JERUSALEM, March 12 (Reuters) – Saudi-Iranian hostages have dealt a blow to Israeli Prime Minister Benjamin Netanyahu’s efforts to isolate Tehran.
A more pressing concern for Israel, some experts argue, is that Friday’s Chinese-brokered deal between top Sunni and Shiite Muslim powers marks a US landing in the region at a time when the Netanyahu government needs it most.
An Israeli official, who did not want to be named, described the process as an unsurprising and preliminary process that would not impede any parallel progress toward normalization between Israel and Saudi Arabia. After all, Israel has become closer to the UAE despite Abu Dhabi’s involvement in Tehran.
Meanwhile, Israel continues to make veiled threats to strike Iran alone if nuclear diplomacy is deemed deadlocked.
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But all scenarios still depend on Washington — a supporter of Israel-Arab peace accords and a sweet and protective ally that would be loathe to cross Israel if it shows red lights for military action.
This is a brilliant stroke by China and Iran to reduce Saudi-US and Saudi-Israeli default. It helps bring Tehran in from the cold and undermines US and Israeli efforts to build a regional alliance to counter Iran. making nuclear weapons,” said Mark Dubowitz, CEO of the Foundation for the Defense of Democracies in Washington.
However, there are unrelated strains in the Israeli-American alliance. President Joe Biden’s Democratic administration, which has yet to invite Netanyahu to the White House, has expressed unusually strong concern about his religious-nationalist alliance.
Netanyahu has been surrounded by unprecedented mass demonstrations in Israel against his judicial reforms. The protests have included pledges by some airmen not to show up for training, a signal that combat readiness and morale have been shaken.
A wake up call
Amos Yadlin, a former military intelligence chief under Netanyahu, said the Saudi-Iranian standoff should be a wake-up call.
“The government’s focus on a judicial overhaul that will fragment the nation and weaken Israel in all dimensions reflects a deep disconnect between Netanyahu and international geopolitical trends,” Yadlin said on Twitter.
Yadlin, who accused Netanyahu of “doing extraordinary damage to our national security,” said he should abandon the reforms — which critics call an attempt to subordinate the courts to the government — and teams closely with Biden on how to build Israeli-Saudi ties and jointly tackle Iran’s nuclear program.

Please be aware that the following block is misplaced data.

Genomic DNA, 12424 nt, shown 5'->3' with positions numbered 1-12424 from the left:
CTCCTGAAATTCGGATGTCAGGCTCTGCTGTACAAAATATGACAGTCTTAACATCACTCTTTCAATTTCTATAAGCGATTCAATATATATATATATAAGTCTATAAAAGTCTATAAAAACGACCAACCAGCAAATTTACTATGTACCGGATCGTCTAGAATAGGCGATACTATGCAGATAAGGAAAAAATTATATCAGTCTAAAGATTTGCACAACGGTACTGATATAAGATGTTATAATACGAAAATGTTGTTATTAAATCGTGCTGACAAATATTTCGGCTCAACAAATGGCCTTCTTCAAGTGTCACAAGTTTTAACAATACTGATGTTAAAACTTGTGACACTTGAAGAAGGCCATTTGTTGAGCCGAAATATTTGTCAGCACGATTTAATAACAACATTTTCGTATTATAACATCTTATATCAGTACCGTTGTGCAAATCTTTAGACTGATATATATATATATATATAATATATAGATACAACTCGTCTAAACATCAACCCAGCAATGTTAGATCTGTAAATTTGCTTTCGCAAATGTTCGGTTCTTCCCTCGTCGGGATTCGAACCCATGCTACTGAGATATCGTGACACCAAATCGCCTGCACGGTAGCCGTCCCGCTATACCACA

Yadlin — one of the pilots who bombed Iraq’s nuclear reactor in 1981 and served as a top general during Israel’s 2007 attack on a suspected nuclear reactor in Syria — can’t spare much of Israel’s ability to go it alone against Iran. are distant, dispersed and guarded.
Similarly, former Netanyahu defense minister Ehud Barak, turned political commentator, described Iran as “confidently marching toward becoming a de facto nuclear entry state.”
“US-Israeli coordination appears to be strong in the security sector, but weak and in need of change in the criminal sector,” he wrote in the best-selling Yedioth Ahronoth daily.
Iran denies seeking nuclear weapons.
Aidan Ben-David, Netanyahu’s former deputy national security adviser, said Israel is developing the ability to take necessary unilateral military action with the US coalition and potential Gulf Arab alliances second priority.
Saudi Arabia was aware of the important role of the United States in the region and the value of bilateral relations with Israel, he said.
“Today, there is a serious effort to deepen and renew and advance these relations — with American involvement, of course, but also directly,” Ben-David told Israel’s Khan Public Radio.
The New York Times reported over the weekend that instead of normalizing ties with Israel, Riyadh wants to help build a civilian nuclear program and have fewer restrictions on US arms purchases.
Yadlin warned against Netanyahu, domestically politicized and at odds with the White House, giving in to such demands, “in his audacity to treat the Saudi peace plan as a feat”.
The Saudi government’s media office did not immediately respond to a Reuters request for comment on the New York Times report. Saudi Arabia has linked any move by the kingdom to normalize relations with Israel to a resolution of Palestinian state goals.
For its part, the White House appeared to downplay China’s involvement in the development on Friday. Its national security spokesman John Kirby said the White House believes internal and external pressure, including Saudi Arabia’s effective deterrence against attacks from Iran or its proxies, ultimately brought Tehran to the table.
Written by Dan Williams, edited by William McLean
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